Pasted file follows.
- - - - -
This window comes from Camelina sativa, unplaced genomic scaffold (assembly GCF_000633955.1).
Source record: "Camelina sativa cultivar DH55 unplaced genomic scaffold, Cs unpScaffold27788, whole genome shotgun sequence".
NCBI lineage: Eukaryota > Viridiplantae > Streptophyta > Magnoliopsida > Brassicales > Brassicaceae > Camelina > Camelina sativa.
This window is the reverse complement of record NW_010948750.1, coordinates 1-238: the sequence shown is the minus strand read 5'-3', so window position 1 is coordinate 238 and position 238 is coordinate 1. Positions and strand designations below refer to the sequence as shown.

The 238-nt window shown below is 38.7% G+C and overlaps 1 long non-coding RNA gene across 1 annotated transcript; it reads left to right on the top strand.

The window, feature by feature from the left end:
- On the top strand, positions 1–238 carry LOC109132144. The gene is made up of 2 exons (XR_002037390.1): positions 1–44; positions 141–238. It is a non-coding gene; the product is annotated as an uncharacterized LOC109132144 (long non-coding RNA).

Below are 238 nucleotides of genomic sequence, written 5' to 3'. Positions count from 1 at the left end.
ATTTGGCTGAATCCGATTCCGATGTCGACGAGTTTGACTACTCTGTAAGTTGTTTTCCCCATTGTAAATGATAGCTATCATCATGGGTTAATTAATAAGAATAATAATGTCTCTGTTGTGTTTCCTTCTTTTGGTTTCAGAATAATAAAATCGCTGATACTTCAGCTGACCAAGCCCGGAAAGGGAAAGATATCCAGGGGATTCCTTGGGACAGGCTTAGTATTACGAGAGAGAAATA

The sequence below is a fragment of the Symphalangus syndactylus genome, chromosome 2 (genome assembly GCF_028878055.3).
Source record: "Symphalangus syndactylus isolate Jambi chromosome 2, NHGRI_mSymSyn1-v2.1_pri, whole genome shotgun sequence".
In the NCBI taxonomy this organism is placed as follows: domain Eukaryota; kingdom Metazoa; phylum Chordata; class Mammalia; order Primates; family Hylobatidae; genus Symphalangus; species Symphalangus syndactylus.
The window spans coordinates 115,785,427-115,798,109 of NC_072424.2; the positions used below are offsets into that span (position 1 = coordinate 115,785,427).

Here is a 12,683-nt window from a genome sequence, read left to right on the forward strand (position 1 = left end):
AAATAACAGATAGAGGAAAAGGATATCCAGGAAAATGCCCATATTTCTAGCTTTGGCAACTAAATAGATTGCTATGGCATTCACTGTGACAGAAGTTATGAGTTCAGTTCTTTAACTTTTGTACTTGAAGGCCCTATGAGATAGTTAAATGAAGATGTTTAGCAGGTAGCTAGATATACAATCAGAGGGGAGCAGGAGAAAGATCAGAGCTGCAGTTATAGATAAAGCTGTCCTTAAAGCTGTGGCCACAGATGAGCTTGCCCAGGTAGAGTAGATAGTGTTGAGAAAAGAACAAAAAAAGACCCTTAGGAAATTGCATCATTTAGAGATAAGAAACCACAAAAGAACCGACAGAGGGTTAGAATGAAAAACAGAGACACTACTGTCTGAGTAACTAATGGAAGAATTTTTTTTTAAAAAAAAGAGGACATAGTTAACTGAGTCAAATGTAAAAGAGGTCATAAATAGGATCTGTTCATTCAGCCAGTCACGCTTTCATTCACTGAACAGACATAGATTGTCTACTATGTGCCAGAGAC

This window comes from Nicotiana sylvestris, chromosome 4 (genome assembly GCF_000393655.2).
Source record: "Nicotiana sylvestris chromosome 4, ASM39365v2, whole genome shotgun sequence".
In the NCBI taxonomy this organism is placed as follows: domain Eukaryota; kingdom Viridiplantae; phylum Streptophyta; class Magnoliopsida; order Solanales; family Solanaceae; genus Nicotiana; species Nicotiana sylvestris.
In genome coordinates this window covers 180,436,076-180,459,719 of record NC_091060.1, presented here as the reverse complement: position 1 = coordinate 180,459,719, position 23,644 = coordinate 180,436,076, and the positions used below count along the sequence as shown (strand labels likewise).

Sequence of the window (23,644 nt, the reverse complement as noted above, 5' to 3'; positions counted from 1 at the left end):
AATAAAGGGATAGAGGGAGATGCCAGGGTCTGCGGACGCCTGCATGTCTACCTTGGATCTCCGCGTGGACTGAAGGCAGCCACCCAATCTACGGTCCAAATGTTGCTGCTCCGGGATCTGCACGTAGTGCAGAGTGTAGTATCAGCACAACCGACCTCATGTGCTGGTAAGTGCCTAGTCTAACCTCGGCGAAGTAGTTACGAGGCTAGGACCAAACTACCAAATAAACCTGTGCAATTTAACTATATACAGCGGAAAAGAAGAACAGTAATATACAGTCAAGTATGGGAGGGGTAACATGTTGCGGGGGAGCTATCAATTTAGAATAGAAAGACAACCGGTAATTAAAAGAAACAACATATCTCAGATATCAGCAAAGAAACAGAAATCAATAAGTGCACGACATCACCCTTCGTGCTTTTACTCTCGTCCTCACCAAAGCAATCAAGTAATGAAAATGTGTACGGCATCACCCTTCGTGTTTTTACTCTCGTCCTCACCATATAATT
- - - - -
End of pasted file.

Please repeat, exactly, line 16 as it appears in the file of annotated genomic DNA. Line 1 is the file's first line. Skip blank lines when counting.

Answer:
This window comes from Nicotiana sylvestris, chromosome 4 (genome assembly GCF_000393655.2).